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Care of the plant Papaver rhoeas or Common poppy.

Care of the plant Papaver rhoeas or Common poppy

The genus Papaver, family Papaveraceae, comprises 100 species of annual and perennial plants native to the Northern Hemisphere and Australia. Some species are: Papaver rhoeas, Papaver glaucum, Papaver somniferum, Papaver alpinum, Papaver pilosum, Papaver nudicaule, Papaver orientale, Papaver bracteatum.

Common names: Common poppy, Corn poppy, Flanders poppy, Red poppy, Field poppy. This species is native to Africa, Asia and Europe.

They are herbaceous plants of size that reach 60 cm (1.96 feet) in height. The leaves are hairy, very lobed and bluish-green or deep green. The showy flowers appear at the end of the stem and have 4 very fragile petals of red, yellow, white, lilac or purple. They bloom in spring or summer. They produce a capsule-shaped fruit where the seeds that fall to the ground when the fruit is opened are housed.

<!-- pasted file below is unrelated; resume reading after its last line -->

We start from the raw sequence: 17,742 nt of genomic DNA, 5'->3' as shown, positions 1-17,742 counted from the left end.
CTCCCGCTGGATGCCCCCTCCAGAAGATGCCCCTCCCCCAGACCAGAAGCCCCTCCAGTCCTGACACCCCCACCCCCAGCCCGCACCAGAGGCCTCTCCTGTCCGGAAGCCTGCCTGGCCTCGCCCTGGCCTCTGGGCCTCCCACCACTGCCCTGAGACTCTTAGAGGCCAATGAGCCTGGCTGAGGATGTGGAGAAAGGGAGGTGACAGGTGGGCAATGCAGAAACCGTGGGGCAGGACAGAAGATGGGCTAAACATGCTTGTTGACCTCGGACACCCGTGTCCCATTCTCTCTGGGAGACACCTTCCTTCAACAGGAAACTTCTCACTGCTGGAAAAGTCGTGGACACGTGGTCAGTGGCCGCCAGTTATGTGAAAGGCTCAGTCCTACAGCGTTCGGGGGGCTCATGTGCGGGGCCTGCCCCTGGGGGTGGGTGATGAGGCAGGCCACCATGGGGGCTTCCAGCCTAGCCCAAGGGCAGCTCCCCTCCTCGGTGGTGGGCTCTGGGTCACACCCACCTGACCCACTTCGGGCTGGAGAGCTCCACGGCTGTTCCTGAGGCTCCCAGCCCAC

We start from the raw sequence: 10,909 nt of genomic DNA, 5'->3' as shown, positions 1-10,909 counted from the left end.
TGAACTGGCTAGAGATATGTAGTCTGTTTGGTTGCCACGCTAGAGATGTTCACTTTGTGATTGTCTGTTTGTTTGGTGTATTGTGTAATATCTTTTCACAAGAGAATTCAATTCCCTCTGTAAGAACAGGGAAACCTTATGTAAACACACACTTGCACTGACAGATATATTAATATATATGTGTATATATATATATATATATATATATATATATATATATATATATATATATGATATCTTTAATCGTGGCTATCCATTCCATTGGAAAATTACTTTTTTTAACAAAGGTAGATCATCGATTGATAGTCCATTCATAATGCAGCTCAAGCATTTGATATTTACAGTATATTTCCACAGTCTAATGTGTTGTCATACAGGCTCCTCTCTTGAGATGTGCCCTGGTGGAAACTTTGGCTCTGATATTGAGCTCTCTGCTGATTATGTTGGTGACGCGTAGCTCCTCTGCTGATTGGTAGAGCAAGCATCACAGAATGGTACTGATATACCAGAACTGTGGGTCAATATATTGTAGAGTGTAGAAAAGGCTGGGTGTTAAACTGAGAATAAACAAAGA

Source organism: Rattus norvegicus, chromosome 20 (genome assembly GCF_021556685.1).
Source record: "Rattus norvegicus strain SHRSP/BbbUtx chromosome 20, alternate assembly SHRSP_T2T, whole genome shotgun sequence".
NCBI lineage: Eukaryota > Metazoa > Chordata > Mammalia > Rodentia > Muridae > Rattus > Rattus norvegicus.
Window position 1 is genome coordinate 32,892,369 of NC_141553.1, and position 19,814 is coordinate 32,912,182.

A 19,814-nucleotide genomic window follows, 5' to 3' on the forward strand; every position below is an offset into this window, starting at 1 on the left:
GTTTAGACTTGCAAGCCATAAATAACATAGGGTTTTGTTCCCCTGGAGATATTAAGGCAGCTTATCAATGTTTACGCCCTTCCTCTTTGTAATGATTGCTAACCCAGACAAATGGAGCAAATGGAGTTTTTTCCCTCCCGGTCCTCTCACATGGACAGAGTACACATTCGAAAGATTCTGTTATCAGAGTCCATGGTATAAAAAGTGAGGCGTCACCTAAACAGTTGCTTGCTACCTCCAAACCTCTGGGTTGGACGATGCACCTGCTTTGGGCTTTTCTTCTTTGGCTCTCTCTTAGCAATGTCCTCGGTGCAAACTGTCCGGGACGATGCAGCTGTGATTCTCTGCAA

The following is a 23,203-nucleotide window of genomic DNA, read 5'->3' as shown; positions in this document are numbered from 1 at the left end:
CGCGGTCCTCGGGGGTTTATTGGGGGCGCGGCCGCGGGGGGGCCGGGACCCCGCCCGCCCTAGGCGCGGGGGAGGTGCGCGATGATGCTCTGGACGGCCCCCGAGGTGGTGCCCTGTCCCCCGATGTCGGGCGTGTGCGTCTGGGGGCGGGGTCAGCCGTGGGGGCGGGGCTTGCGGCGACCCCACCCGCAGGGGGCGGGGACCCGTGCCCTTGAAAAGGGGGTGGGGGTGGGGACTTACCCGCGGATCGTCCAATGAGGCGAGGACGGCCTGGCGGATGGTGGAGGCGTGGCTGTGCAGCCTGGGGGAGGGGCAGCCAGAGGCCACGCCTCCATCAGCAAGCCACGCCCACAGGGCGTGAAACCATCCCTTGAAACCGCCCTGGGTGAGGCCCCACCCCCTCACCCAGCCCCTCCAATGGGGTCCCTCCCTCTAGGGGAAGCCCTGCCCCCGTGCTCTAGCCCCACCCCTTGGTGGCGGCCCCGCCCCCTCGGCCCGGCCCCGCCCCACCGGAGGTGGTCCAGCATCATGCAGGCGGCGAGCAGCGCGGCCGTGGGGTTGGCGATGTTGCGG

They are used in rockeries, to create groups and in pots for balconies and terraces. Opium is extracted from the Papaver somniferum species and the seeds are consumed from other species and edible oil is made.

Papaver rhoeas need full sun or semi-shade exposure and warm or mild temperatures. The species that tolerates the cold is the Papaver alpinum.

They can grow in any soil that is well drained; they prefer soils poor in organic matter.

Water moderately (once a week, for example) all year round because they are very sensitive plants to overwatering.

Fertilize with compost in the fall.

They are very resistant plants to pests and diseases; sometimes they can be attacked by aphids.

They are propagated from seeds sown in spring.

Images of the plant Papaver rhoeas or Common poppy

Papaver rhoeas
Papaver rhoeas
Papaver somniferum
Papaver somniferum
Papaver somniferum